It's fascinating and insightful to take a look at how long-time Alfred users create workflows to speed up repetitive tasks, make their workload easier to manage, or simply make work more fun.
Matthew Guay is Senior Editor and Writer at Zapier, and an Alfred user since version 1 was first released. In this post, he shares how he uses Alfred and Zapier together to control web-based services - even when they don't have a Mac app!
The first app I use most days is Alfred, typically to open my favorite apps and sites to start work. I'll absentmindedly hit
space dozens of times a day whenever I need to open a new app, Google something, or even to quit an app and put the computer to sleep for the day.
I have an Alfred command to open a plain text scratchpad for quick notes. While writing, Alfred's snippets save me a crazy amount of repetitive typing — and its calculator gets used more than I'd like to admit.
Those core features are the main reason I use Alfred, the things that make demo Macs at the Apple Store almost feel broken without Alfred.
The most fun part of Alfred, though, are its workflows. The Evernote and Ulysses workflows are handy for searching through my (far too messy) notes and writing drafts, and a blogging workflow I built lets me kick off a new blog post complete with a template outline in a keystroke. Another lets me append text to my log of what I've done each day.
They're powerful — and are some of the best reasons to use native Mac apps over web services, since they're easier to automate with Alfred.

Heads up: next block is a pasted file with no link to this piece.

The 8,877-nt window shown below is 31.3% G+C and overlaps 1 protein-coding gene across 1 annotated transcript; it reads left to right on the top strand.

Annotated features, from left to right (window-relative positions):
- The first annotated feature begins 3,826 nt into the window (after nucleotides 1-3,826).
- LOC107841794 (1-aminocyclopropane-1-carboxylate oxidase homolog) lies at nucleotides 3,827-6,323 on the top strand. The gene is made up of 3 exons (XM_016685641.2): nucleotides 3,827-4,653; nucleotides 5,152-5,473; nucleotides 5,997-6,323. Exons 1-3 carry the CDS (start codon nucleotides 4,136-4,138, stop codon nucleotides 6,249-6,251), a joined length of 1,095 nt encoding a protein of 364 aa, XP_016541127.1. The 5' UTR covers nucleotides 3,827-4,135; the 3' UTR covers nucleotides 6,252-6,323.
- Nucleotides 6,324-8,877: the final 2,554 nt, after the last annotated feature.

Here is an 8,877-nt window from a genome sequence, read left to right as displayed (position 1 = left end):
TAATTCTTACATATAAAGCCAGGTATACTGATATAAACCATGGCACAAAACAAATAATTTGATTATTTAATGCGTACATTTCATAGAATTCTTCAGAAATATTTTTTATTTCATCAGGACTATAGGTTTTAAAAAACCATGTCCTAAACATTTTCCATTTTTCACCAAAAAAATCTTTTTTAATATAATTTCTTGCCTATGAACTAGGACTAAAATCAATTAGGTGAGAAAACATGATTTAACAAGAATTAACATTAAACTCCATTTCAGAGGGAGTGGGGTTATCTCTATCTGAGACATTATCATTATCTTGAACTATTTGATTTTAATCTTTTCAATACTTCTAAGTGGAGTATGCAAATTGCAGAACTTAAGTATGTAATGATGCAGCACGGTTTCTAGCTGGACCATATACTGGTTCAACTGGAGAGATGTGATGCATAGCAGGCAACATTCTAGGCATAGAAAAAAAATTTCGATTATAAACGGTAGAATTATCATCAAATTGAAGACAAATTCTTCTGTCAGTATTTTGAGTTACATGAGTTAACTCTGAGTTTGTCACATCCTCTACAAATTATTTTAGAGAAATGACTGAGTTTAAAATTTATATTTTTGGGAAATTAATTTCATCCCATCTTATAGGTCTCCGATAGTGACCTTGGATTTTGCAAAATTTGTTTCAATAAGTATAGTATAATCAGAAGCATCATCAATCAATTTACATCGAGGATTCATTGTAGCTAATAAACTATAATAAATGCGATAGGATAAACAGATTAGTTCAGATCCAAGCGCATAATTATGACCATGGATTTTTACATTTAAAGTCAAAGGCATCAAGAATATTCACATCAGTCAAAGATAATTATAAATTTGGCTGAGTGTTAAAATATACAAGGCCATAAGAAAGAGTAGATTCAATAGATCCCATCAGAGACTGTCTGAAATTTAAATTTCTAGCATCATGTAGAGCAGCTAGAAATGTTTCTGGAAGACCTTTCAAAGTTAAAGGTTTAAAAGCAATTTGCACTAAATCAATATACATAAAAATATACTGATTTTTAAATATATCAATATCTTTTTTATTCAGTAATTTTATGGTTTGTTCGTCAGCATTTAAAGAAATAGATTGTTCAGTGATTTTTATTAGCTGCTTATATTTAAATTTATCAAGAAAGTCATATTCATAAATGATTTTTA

But some of today's best apps — Gmail, Airtable, Slack, Clearbit, Trello, and more — are best as web apps. Sure, they have Mac apps, but they're basically web apps wrapped in a Mac UI — not something you can easily control with Alfred. And those are the apps you're most likely to use at work — your CMS, CRM, eCommerce tools, HR apps, and more are likely web apps.
So, I put Zapier and Alfred together in a simple new workflow; Zapier is a web app automation tool — much like Alfred, for the web. It connects 750+ apps so you can build workflows to automatically move data between apps, find data in your web apps, and do work automatically. And Alfred does that for the Mac, letting you automate work from your keyboard.
Put the two together, and you can enter text into the Zapier for Alfred workflow and send it to web apps to do anything you want without opening your browser.
For instance, I needed to look up a contact's email address from my address book, or someone new's email from Clearbit, and start a draft email to them. So I type their name in Alfred, and seconds later, Zapier finds their email and company info from the CRM, starts a draft Gmail email to them, and notifies me via Pushbullet. I can then open Mail on my Mac and finish the draft email.
Of course, you can just use it for simple workflows; A colleague keeps a gift idea list in Airtable via Alfred, and I now save completed tasks to I Done This right from Alfred.
It's helped me use Alfred more, with the apps that I'm increasingly using at work. Everything doesn't have a Mac app — but now, I can still automate them with Alfred.
Want to find out more about Matthew's Zapier for Alfred workflow? Take a look at his detailed blog post on setting it up, where you can also download the workflow.